Taranis Makes Push to Disrupt Australian Ag
Much has happened since we last spoke with Taranis in the fall of 2018. Since raising $20 million in Series B funding, the Israeli smart farming start-up has tripled its customer base and acres serviced to 20 million-plus, and now, has inked a partnership in Australia with fellow Israeli, ChemChina-owned crop input player ADAMA Australia and distributor Landmark.
Taranis, which has made a name for itself with its AI2 ultra-high resolution aerial imagery solution, says the collaboration signals the expansion of its global operations and adds value to Landmark and ADAMA Australia’s already existing customer bases.
With 30 clients already benefitting from the arrangement, Taranis recognized that the Australian market was ripe for precision agriculture disruption, enabling growers across the region to make better decisions with knowledge collected from multiple trusted sources.
“It’s a really big, open market. They have the best machinery that supports variable rate, but they don’t have the technology to create prescriptions. That’s where we come in,” CEO and Founder Ofir Schlam tells PrecisionAg.
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“We’re excited to partner with Taranis to develop and provide our clients with the most groundbreaking farming solutions,” Andrew Newall, AgTech and Innovation Manager at ADAMA Australia says.” We believe that the company’s technology represents the future of farming and combined with ADAMA’s crop protection portfolio the reach and applications of our capabilities are endless. Our goal is to continue to provide valuable services and products to farmers, ultimately optimizing yields and increasing growth exponentially.”
“Australian farmers are experiencing the devastating effects of drought right now and as a business, we’re focused on helping our clients find solutions to help them cope. Sustainability and Profitability of your growers is our focus,” says Sam Bald, National Digital Strategy Manager at Landmark Australia. “Together with Taranis we’ll be able to deliver enhanced solutions and greater value to help Australian growers increase their food production and stand out in an increasingly competitive global market.”
Taking Off the Data Burden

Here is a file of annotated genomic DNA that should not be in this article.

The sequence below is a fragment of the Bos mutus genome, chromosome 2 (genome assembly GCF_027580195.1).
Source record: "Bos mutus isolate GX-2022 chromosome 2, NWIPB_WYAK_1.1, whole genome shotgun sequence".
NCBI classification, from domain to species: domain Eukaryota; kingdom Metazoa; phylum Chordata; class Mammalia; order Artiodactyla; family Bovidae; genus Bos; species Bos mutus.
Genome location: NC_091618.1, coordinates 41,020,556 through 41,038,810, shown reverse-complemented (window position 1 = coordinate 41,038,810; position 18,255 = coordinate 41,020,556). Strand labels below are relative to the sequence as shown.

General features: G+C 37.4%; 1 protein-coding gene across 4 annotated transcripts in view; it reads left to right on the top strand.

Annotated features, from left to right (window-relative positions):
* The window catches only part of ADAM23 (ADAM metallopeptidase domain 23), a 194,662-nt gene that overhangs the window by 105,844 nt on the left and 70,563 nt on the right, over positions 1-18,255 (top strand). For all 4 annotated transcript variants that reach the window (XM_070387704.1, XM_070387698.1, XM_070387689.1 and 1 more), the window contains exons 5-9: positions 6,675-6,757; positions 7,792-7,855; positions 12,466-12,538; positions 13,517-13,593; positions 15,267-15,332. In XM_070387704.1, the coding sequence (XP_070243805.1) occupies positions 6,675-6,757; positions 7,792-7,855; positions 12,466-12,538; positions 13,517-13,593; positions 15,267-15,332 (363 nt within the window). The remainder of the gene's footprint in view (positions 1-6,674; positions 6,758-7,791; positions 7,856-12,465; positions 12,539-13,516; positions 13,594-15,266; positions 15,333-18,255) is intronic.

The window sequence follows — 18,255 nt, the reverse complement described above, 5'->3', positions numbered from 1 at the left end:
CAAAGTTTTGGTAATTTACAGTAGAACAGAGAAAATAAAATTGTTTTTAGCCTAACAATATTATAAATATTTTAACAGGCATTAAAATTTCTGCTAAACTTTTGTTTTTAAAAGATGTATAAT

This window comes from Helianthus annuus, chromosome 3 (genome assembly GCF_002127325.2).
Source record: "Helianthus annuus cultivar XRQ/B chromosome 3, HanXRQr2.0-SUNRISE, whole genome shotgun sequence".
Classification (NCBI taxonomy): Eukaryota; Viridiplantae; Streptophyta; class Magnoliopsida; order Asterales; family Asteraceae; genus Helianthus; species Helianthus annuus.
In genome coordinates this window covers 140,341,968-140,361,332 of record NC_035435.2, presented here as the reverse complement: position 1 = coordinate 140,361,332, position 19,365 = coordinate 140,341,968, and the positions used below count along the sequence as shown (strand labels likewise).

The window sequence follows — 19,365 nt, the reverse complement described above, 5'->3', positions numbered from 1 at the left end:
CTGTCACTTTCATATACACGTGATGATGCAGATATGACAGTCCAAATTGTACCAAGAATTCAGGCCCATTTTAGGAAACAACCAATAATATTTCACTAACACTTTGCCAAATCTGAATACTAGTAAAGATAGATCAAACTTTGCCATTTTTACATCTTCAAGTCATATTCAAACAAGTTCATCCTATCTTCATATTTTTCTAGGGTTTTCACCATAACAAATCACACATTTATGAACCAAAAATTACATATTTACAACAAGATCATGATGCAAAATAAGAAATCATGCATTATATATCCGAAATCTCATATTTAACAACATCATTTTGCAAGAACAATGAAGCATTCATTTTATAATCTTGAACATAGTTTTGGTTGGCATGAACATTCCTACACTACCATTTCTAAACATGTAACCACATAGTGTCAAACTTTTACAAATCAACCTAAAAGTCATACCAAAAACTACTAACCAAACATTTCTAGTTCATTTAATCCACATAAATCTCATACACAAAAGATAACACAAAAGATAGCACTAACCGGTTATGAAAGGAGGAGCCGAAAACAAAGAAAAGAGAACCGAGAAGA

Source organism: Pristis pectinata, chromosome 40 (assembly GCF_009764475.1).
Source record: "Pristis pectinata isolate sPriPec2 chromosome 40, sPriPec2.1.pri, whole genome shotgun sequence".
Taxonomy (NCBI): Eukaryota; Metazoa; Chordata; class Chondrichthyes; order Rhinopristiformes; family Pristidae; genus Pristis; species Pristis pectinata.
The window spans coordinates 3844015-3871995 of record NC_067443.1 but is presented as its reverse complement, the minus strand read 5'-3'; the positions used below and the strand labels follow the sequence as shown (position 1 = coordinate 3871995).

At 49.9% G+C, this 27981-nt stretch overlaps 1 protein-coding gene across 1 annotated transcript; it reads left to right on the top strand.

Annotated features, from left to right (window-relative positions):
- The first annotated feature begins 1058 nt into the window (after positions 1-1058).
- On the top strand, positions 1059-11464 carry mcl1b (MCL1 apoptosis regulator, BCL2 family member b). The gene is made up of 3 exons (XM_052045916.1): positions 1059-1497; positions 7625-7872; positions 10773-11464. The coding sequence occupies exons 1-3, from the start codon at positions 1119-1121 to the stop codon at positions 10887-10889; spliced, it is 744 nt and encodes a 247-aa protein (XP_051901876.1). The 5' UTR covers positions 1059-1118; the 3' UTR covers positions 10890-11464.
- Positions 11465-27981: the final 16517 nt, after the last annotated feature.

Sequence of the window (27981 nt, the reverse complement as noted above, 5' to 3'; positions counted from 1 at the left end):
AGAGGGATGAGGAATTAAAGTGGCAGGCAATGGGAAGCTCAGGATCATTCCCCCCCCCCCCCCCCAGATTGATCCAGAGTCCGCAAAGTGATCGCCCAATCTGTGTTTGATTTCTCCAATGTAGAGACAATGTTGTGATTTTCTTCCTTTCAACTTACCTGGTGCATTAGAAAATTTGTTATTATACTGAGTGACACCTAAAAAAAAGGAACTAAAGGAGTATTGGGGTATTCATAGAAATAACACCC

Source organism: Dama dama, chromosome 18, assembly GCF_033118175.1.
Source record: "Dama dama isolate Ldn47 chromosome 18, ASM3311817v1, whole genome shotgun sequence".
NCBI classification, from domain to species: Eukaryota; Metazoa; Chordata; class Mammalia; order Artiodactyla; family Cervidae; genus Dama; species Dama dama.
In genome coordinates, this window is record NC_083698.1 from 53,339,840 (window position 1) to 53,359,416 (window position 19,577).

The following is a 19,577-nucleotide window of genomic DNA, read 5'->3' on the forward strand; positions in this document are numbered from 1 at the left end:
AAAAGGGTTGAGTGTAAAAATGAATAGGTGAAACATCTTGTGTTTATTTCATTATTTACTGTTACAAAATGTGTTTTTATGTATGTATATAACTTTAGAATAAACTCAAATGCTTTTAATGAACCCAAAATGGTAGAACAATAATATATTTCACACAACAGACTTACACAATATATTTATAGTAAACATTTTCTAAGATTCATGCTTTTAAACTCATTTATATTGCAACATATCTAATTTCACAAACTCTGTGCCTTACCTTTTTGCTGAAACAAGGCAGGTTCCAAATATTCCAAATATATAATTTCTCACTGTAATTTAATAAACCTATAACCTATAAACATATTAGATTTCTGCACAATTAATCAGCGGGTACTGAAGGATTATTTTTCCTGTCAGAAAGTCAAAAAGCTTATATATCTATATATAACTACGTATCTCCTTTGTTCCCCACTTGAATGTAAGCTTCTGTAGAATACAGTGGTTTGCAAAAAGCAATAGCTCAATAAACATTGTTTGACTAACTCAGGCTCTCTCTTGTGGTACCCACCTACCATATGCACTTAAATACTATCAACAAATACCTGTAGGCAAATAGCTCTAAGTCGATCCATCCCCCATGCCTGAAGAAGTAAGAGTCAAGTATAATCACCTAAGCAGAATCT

Thermal imagery capabilities in the Mavrx UHR platform, which Taranis acquired last spring, will benefit drought-embattled Australian farmers, Schlam says. “We can see how to build irrigation prescriptions and see abiotic stress building up. When they’re lucky and don’t have drought, we have other tools to make sure the crop is accessible because we can detect insect and disease pressure in specific areas.”
How does it all work? “The farmer doesn’t really need to do much,” Schlam says. “He’s basically ordering a flight or package of flights. We perform them, so there is no hassle of using their own drones.” The farmer receives a PDF of the findings, for example: the level of crop emergence found on each area of the field, which will tell the farmer whether he needs to replant in some areas or use less input. AI2 can also identify insect infestations — right down to a single insect on a leaf — and several dozen species of weeds and their density.
“You can click if you want to send it John Deere, straight to the sprayer. So it’s more actionable and insight-driven with a prescription, rather than the really technical deep dive that they needed to do last season.”
“You keep hearing from other companies how AI is going to replace people’s jobs, and people are concerned,” Schlam adds. “Unfortunately in farming, it’s filling a void, because less and less people are going into agronomy, and a lot of the knowledge is being forgotten.” He points out that Taranis employs hundreds of agronomists that teach its software, best practices, and how to detect various problems.
“Agronomists can’t be everywhere all the time, but imagery and software can be. If (the agronomist) finally has time to focus on solutions and not just on collecting and evaluating data, we can save him an 80% block of work, and he can focus on the 20% where he can bring value and make the right decisions and prescriptions.”